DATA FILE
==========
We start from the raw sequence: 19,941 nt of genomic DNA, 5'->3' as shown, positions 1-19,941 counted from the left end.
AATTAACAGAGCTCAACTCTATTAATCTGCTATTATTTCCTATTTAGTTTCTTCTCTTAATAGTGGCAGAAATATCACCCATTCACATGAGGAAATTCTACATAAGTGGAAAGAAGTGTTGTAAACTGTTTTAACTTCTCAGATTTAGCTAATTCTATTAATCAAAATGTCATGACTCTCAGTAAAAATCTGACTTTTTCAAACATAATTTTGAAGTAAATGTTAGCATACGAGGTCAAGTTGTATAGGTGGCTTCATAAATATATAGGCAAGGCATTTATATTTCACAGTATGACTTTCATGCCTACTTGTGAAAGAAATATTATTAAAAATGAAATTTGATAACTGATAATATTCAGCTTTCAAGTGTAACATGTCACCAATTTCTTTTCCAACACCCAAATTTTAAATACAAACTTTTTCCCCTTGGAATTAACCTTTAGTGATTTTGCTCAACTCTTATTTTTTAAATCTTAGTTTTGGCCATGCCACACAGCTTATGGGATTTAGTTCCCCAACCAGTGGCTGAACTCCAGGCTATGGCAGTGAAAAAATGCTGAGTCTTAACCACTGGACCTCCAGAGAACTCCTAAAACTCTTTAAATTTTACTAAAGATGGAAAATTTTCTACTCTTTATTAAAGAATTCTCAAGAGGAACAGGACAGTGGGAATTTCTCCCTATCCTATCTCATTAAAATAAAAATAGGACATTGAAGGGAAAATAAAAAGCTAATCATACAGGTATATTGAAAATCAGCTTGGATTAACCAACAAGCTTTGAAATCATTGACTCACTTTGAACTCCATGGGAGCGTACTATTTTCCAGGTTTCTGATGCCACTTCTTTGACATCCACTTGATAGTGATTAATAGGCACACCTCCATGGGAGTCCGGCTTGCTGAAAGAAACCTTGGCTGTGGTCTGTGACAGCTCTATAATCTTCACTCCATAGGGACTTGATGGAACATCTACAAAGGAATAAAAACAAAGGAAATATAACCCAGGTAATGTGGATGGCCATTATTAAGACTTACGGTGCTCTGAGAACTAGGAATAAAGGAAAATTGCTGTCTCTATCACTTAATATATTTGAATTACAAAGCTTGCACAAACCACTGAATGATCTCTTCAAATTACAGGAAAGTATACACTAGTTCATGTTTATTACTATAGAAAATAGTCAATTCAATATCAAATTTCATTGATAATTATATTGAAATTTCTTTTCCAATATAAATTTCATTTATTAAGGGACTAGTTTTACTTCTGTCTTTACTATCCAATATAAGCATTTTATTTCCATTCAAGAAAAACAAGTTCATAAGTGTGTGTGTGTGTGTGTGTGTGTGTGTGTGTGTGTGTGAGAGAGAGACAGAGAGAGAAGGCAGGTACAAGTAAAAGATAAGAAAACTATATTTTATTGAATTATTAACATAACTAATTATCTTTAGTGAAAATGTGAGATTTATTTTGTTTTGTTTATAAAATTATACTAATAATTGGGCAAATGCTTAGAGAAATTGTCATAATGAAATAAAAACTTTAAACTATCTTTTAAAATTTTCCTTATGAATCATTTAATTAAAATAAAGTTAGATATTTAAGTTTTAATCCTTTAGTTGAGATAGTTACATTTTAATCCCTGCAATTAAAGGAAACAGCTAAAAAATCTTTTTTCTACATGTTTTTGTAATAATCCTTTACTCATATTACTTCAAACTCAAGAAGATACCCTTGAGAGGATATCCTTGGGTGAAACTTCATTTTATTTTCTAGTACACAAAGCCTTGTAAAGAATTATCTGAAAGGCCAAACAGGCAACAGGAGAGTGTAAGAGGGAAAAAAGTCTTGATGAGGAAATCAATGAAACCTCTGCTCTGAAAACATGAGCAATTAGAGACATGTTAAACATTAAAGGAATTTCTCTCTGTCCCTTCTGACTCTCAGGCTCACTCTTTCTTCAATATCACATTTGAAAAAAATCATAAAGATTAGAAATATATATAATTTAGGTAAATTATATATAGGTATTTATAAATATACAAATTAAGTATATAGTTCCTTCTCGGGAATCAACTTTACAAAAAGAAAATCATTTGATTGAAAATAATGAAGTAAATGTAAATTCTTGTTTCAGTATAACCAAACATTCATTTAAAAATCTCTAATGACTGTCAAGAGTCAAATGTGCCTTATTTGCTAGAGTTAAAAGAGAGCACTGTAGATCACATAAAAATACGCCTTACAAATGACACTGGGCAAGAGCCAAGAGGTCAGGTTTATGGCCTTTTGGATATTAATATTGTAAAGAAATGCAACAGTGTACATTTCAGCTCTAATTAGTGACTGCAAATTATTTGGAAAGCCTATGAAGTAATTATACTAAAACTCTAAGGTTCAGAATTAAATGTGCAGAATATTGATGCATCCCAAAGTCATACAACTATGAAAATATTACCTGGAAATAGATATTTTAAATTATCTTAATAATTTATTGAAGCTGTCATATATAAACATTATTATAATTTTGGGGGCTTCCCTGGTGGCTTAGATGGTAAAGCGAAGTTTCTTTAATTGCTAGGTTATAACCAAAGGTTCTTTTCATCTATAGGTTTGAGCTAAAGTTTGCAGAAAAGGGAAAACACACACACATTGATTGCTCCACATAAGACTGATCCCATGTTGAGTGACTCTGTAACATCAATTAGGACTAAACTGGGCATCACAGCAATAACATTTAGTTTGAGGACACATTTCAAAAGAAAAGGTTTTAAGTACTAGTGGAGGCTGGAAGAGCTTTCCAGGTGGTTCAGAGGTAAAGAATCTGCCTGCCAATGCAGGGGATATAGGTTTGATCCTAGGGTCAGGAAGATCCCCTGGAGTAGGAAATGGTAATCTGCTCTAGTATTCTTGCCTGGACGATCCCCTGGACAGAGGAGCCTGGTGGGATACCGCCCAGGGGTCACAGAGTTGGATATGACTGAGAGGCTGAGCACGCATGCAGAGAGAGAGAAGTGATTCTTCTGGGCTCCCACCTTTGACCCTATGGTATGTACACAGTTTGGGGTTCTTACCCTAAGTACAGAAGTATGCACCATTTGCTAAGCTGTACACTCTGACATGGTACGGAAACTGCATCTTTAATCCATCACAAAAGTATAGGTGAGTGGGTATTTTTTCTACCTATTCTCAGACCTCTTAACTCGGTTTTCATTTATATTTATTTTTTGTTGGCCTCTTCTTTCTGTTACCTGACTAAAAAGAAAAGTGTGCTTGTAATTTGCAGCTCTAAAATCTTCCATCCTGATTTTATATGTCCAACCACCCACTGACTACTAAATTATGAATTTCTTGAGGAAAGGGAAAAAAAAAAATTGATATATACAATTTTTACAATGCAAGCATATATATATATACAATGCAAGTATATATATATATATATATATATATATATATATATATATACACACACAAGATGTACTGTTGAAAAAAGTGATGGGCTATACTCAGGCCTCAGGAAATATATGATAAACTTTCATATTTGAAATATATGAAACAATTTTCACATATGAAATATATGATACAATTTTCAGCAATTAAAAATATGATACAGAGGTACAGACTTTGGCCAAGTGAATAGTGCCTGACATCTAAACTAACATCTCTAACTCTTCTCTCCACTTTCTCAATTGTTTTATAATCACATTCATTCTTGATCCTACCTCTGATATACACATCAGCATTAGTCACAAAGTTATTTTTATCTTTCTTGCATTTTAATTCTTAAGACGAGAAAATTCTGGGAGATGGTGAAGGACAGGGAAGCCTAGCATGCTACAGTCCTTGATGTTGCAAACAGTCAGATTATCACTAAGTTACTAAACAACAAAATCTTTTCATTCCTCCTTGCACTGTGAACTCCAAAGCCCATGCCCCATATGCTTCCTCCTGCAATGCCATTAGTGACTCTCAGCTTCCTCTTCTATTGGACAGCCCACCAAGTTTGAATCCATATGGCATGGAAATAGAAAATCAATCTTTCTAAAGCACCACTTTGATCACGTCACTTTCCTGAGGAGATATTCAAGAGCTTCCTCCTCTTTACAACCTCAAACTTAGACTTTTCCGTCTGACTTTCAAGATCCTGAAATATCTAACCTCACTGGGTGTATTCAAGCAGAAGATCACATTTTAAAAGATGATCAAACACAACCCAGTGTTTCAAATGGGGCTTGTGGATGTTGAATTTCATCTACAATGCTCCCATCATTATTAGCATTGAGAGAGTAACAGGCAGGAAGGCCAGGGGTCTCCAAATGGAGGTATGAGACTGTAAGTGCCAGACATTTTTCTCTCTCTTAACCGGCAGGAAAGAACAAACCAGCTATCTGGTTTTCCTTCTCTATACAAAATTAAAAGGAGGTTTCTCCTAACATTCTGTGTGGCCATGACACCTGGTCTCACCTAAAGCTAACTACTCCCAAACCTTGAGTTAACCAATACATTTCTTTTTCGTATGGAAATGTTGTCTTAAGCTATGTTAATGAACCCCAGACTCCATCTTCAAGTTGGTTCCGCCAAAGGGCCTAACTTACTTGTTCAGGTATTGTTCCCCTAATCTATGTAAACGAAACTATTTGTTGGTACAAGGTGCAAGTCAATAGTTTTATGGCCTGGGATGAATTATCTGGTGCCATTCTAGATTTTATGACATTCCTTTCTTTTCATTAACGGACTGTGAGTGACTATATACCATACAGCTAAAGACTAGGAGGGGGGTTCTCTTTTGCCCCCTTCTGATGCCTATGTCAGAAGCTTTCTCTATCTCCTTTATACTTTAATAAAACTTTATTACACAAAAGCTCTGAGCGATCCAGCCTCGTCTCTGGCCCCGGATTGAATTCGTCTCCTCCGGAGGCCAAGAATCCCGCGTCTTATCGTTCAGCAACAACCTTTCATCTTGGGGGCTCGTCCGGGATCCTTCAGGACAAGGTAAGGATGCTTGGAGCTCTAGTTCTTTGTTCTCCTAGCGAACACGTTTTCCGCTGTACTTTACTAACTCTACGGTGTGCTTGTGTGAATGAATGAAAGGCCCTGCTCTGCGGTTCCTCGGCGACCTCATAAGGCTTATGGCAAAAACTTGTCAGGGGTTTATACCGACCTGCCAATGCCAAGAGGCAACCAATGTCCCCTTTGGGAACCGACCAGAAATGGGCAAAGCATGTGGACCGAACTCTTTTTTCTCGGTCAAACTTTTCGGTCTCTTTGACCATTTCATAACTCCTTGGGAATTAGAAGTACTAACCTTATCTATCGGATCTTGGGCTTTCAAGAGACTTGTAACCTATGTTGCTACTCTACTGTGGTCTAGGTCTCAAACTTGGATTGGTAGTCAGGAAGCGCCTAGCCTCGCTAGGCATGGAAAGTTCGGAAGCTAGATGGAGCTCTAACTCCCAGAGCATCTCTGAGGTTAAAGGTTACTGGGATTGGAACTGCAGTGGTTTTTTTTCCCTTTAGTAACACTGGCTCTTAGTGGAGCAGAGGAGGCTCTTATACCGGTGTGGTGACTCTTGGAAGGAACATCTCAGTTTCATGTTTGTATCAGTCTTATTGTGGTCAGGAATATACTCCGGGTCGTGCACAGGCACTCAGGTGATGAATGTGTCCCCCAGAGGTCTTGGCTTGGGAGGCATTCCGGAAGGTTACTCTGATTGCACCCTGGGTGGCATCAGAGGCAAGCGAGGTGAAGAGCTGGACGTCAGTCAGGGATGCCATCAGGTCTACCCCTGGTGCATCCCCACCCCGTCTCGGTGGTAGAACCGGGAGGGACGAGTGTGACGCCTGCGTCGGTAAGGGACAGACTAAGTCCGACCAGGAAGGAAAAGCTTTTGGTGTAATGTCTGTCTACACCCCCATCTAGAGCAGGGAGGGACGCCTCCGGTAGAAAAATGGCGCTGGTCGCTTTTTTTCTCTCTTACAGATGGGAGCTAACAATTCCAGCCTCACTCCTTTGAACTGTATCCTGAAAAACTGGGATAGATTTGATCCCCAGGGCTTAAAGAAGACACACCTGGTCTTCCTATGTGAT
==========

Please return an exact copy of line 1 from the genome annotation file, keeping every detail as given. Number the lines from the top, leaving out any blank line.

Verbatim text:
We start from the raw sequence: 19,941 nt of genomic DNA, 5'->3' as shown, positions 1-19,941 counted from the left end.